, along with the small islands of Sveti Grgur and Goli , were a part of the Kingdom of Dalmatiaand are historically and culturally related to the region, but are today associated more with the Croatian Littoral, due to geographical vicinity and administrative expediency. * Gračac Municipalityand northern Pag . A number of sources express the view that "from the modern-day administrative point of view", the extent of Dalmatia
Dalmatia
equates to the four southernmost counties of Croatia: Zadar
Zadar
, Šibenik- Knin
Knin
, Split- Dalmatia
Dalmatia
, and Dubrovnik- Neretva
Neretva
. This definition does not include the Bay of Kotor, nor the islands of Rab, Sveti Grgur, and Goli. It also excludes the northern part of the island of Pag, which is part of the Lika-Senj County . However, it includes the Gračac Municipalityin Zadar County, which was not a part of the Kingdom of Dalmatiaand is not traditionally associated with the region (but instead the region of Lika
Lika
).

CULTURE AND ETHNICITY

The inhabitants of Dalmatia
Dalmatia
are culturally subdivided into two or three groups. The urban families of the coastal cities, sometimes known as _Fetivi,_ are culturally akin to the inhabitants of the Dalmatian islands(known derogatorily as _Boduli_). The two are together distinct, in the Mediterranean aspects of their culture, from the more numerous inhabitants of the Zagora , the hinterland, referred to (sometimes derogatorily) as the _Vlaji _. The latter are historically more influenced by Ottoman culture , merging almost seamlessly at the border with the Herzegovinian Croats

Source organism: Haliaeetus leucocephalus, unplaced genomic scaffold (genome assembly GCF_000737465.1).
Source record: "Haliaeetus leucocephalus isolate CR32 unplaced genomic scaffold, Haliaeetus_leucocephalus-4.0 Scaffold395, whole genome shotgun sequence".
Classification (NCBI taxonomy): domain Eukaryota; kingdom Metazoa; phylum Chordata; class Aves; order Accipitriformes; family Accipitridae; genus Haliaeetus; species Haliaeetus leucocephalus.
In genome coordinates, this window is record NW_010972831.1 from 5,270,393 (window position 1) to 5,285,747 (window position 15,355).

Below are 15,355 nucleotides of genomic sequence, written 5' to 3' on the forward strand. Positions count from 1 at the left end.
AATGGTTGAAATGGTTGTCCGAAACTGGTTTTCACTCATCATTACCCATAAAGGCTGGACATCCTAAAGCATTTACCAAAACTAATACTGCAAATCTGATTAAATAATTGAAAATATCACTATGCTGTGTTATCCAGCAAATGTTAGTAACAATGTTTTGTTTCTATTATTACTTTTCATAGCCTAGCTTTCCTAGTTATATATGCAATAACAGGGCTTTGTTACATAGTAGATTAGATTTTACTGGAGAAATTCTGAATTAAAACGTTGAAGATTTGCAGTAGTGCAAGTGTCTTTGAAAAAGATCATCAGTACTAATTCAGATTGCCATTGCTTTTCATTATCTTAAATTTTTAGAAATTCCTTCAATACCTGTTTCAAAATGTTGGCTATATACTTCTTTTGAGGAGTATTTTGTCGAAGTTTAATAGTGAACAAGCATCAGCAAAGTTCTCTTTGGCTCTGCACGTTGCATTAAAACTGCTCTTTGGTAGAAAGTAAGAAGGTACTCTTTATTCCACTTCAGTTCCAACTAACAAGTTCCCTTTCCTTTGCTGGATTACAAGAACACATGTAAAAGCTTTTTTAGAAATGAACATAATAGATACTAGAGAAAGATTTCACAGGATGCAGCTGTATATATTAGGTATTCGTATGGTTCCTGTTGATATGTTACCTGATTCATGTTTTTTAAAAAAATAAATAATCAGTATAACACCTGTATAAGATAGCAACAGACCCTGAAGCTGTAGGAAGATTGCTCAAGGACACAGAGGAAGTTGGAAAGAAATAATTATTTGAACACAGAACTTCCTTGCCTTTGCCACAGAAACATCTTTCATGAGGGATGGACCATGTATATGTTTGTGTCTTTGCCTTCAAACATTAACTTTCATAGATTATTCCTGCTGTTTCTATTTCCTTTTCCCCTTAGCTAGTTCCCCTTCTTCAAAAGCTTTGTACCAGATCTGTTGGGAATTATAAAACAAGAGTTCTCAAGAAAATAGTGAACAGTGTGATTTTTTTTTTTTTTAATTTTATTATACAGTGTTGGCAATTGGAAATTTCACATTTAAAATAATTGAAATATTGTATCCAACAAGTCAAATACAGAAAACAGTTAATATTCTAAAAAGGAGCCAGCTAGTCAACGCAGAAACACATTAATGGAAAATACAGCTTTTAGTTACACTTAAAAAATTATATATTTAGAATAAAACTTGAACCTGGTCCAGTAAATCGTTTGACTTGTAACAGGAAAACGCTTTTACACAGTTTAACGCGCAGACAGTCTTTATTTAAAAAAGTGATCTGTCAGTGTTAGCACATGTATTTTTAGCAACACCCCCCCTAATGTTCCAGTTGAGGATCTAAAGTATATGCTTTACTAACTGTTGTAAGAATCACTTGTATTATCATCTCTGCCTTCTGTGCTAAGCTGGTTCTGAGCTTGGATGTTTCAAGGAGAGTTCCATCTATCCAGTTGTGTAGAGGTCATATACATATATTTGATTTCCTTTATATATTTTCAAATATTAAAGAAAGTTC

Croats
and southern Bosnia and Herzegovina
Bosnia and Herzegovina
in general.

The former two groups (inhabitants of the islands and the cities) historically included many Venetian and Italian speakers, many of whom identified as Italians (esp. after the Unification of Italy). Their presence, relative to those identifying as Croats
Croats